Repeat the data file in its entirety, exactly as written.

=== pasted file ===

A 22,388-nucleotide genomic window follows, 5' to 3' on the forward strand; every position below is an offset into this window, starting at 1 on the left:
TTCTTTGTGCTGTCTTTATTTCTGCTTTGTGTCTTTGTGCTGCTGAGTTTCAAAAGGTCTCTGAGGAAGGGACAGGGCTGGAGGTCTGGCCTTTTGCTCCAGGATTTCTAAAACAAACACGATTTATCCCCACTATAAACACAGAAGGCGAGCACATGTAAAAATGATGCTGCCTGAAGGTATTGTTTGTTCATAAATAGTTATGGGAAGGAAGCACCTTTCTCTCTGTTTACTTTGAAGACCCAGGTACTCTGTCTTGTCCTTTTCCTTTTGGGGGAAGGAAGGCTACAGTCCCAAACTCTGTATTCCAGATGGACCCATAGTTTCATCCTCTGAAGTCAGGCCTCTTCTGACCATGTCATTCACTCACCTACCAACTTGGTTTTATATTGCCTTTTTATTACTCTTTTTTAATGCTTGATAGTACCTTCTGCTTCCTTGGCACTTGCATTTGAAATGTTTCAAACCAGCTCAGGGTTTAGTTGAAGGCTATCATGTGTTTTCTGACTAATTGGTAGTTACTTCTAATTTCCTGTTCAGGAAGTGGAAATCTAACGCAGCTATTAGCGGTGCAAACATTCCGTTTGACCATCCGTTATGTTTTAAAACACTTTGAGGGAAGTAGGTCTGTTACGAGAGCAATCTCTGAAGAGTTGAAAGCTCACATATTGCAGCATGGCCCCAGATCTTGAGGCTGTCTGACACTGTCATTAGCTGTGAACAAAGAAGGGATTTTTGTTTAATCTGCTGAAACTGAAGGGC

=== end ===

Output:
A 22,388-nucleotide genomic window follows, 5' to 3' on the forward strand; every position below is an offset into this window, starting at 1 on the left:
TTCTTTGTGCTGTCTTTATTTCTGCTTTGTGTCTTTGTGCTGCTGAGTTTCAAAAGGTCTCTGAGGAAGGGACAGGGCTGGAGGTCTGGCCTTTTGCTCCAGGATTTCTAAAACAAACACGATTTATCCCCACTATAAACACAGAAGGCGAGCACATGTAAAAATGATGCTGCCTGAAGGTATTGTTTGTTCATAAATAGTTATGGGAAGGAAGCACCTTTCTCTCTGTTTACTTTGAAGACCCAGGTACTCTGTCTTGTCCTTTTCCTTTTGGGGGAAGGAAGGCTACAGTCCCAAACTCTGTATTCCAGATGGACCCATAGTTTCATCCTCTGAAGTCAGGCCTCTTCTGACCATGTCATTCACTCACCTACCAACTTGGTTTTATATTGCCTTTTTATTACTCTTTTTTAATGCTTGATAGTACCTTCTGCTTCCTTGGCACTTGCATTTGAAATGTTTCAAACCAGCTCAGGGTTTAGTTGAAGGCTATCATGTGTTTTCTGACTAATTGGTAGTTACTTCTAATTTCCTGTTCAGGAAGTGGAAATCTAACGCAGCTATTAGCGGTGCAAACATTCCGTTTGACCATCCGTTATGTTTTAAAACACTTTGAGGGAAGTAGGTCTGTTACGAGAGCAATCTCTGAAGAGTTGAAAGCTCACATATTGCAGCATGGCCCCAGATCTTGAGGCTGTCTGACACTGTCATTAGCTGTGAACAAAGAAGGGATTTTTGTTTAATCTGCTGAAACTGAAGGGC